The hidden needs of carers in Newham

Between October 2019 and February 2020, we engaged with 57 carers using a combination of online questionnaires, interviews, and focus groups.
two middle aged woman hugging each other

Summary

To explore the experiences of carers in accessing health services and receiving support, as well as the impact caring has on their lives, Healthwatch Newham used a mixed-methods approach. Carers were asked to either complete an online questionnaire, take part in an interview or a focus group.

Key findings

  • Most carers receive the carer’s assessment; however, some still experience difficulties in receiving follow ups and getting in contact with the Adult Social Care team.
  • It is important to note that the Adult and Social Care Newham team often conducts the needs assessment and the carer’s assessment combined into one session. The distinction between the two assessments is not always explained to clients, therefore leading to confusion at times.
  • Peer support groups for carers should not be underestimated. Such groups serve as a platform for many carers to feel connected to their communities, receive social support and stay updated on services and support available to them and the person they care for.
  • Establishing adequate emergency plans for carers has been an ongoing issue for the Adult and Social Care team. This will be one of the focuses for the new Joint Carer’s Strategy being developed in 2020.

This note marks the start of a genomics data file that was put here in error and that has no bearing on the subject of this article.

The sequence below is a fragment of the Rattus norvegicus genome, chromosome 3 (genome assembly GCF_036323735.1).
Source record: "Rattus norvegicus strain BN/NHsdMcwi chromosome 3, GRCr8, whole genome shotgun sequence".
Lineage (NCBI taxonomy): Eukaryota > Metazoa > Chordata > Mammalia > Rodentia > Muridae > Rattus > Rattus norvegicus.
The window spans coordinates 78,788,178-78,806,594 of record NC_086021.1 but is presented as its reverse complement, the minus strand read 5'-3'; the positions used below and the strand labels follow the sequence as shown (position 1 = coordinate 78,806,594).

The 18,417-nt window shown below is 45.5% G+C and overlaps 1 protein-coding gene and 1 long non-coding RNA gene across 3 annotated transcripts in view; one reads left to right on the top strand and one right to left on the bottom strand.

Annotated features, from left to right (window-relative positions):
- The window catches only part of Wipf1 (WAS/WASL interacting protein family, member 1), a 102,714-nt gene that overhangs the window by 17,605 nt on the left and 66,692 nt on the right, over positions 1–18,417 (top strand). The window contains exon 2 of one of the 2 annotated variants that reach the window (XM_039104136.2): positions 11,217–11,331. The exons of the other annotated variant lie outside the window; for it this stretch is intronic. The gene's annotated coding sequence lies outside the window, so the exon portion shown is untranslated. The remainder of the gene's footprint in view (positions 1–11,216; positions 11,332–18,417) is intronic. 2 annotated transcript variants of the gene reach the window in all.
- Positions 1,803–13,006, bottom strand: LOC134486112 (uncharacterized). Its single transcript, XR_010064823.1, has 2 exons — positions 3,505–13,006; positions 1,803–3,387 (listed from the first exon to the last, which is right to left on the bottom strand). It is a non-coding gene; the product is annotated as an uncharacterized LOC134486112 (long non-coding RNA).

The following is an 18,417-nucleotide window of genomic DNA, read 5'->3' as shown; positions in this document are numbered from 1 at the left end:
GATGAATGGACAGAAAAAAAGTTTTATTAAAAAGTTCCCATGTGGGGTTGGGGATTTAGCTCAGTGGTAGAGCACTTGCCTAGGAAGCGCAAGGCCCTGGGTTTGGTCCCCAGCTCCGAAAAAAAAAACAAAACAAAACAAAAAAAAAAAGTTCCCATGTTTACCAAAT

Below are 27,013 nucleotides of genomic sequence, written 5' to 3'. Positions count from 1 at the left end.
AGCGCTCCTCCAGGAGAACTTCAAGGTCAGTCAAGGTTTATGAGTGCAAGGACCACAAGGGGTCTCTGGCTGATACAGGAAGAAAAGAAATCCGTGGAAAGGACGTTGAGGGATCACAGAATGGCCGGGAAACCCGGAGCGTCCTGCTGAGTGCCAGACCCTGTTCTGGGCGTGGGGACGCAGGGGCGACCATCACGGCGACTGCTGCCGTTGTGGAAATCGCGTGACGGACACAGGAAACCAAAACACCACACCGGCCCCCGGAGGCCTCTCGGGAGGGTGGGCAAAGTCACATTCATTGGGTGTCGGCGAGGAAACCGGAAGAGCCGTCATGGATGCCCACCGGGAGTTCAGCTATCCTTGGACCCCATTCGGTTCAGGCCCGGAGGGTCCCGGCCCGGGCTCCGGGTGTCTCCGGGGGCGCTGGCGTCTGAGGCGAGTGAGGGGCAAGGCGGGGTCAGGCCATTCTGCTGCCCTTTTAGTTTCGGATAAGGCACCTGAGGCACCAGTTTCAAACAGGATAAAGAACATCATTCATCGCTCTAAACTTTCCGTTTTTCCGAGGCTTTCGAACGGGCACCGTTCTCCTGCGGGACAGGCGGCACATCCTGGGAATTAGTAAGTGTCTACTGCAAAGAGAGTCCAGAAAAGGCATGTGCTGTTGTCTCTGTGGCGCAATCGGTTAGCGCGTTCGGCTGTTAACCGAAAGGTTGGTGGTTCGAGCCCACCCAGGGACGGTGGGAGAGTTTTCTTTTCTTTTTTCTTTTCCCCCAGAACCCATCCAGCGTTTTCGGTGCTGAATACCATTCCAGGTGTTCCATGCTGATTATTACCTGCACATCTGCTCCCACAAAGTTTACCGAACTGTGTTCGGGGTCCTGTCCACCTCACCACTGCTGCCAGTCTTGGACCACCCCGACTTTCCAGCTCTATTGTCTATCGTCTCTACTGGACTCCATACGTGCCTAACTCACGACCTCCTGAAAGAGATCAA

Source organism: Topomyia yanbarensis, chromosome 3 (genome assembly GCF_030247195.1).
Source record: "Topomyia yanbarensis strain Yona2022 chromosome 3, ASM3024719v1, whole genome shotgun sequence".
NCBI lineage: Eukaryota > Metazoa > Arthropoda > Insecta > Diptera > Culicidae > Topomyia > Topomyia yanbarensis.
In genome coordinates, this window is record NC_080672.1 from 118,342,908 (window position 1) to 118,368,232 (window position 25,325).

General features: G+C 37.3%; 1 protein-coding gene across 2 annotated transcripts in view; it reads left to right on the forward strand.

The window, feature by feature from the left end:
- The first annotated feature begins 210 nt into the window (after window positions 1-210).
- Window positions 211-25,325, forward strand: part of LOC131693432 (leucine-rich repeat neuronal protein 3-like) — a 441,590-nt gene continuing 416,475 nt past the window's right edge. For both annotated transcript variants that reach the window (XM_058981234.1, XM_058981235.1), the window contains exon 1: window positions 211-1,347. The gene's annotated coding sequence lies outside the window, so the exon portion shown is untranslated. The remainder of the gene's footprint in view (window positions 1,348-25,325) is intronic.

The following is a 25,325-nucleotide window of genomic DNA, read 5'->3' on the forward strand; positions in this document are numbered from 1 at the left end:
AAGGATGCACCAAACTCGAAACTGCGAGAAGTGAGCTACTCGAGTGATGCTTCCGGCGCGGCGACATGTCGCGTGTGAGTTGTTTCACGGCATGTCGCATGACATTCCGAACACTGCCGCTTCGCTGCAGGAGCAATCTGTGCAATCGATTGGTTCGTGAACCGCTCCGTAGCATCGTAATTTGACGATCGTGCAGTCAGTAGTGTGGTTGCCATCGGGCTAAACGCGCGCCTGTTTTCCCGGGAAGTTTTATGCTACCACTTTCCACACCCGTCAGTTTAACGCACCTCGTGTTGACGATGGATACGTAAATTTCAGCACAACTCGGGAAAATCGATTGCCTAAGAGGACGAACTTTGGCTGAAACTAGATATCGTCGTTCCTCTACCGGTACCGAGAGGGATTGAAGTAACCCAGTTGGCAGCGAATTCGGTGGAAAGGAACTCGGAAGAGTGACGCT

• Healthcare staff’s attitudes has a big impact on the experiences of accessing both primary and secondary care services.
  • Being a carer affects most aspects of someone’s life, in particular mental and physical wellbeing. It can also be hard to keep a job, even if part-time.
Can’t have a social life, no time at all. I can’t even dream of a social life. I would like to be able to go out and have friends but that is just no possible.
— Mother and carer of 2 autistic adult children

Recommendations 

  1. GPs and social workers need to continue to identify carers to refer for the carer’s
    assessment.
  2. Carer’s assessment must ensure (a) carers receive a copy of the assessment, (b)
    understand the difference between the carer’s and the needs assessment, and (c)
    receive a follow-up.
  3. Services are advised to provide information to carers in writing.
  4. Services should increase awareness of mental health services available for carers.
  5. Engage with a wide range of carers by partnering with local community groups or
    Healthwatch Newham.
  6. Involve older carers in the development of strategic plans for longer-term plans.
  7. Hospital passports should be used by ward staff at NUH and be included in staff
    training to promote awareness.
  8. Services should continue to support carers’ peer support groups with updated
    information and resources.

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